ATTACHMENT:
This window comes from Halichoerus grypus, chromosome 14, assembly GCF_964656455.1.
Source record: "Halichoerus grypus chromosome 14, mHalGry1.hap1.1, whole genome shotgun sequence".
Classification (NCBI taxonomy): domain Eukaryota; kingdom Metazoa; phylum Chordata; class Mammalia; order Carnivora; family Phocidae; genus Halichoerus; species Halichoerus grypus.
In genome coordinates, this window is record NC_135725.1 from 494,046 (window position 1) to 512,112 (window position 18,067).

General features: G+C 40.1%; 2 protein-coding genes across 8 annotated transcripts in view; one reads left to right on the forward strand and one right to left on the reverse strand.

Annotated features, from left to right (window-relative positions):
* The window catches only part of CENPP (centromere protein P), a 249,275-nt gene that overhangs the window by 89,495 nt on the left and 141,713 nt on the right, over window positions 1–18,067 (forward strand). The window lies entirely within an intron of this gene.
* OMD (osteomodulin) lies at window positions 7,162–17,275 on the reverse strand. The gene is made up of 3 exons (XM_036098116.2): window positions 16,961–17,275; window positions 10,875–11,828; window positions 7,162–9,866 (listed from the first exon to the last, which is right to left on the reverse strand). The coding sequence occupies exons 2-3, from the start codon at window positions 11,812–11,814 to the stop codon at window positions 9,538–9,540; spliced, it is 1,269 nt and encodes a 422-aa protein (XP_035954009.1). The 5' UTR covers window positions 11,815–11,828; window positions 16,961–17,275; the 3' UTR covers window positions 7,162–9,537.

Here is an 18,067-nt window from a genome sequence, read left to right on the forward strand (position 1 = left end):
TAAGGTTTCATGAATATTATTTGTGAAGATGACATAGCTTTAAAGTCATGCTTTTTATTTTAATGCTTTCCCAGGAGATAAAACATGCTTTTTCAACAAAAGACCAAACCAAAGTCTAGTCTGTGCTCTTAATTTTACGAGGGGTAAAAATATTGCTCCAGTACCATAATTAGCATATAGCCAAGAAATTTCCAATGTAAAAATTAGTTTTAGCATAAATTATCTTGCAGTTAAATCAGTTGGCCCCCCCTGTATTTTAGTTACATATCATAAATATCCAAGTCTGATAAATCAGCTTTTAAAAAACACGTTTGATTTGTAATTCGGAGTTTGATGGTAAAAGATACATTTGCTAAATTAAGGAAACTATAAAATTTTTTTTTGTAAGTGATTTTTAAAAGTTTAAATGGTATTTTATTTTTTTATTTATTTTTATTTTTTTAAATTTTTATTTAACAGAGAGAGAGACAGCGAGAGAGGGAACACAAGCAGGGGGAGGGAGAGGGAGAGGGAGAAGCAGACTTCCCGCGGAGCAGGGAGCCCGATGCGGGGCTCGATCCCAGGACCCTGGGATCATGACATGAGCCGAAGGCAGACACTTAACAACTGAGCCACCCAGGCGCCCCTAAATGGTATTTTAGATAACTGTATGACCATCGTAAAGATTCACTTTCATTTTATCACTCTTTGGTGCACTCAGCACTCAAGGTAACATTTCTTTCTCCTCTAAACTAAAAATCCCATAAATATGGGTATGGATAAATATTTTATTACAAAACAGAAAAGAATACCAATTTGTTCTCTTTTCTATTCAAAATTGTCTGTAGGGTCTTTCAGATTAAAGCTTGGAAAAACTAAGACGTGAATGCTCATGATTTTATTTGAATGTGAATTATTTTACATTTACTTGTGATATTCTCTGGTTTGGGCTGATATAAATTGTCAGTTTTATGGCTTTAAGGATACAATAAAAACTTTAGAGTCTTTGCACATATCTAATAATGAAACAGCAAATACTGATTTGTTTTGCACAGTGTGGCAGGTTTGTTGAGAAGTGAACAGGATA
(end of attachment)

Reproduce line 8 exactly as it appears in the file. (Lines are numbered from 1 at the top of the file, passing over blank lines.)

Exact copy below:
* OMD (osteomodulin) lies at window positions 7,162–17,275 on the reverse strand. The gene is made up of 3 exons (XM_036098116.2): window positions 16,961–17,275; window positions 10,875–11,828; window positions 7,162–9,866 (listed from the first exon to the last, which is right to left on the reverse strand). The coding sequence occupies exons 2-3, from the start codon at window positions 11,812–11,814 to the stop codon at window positions 9,538–9,540; spliced, it is 1,269 nt and encodes a 422-aa protein (XP_035954009.1). The 5' UTR covers window positions 11,815–11,828; window positions 16,961–17,275; the 3' UTR covers window positions 7,162–9,537.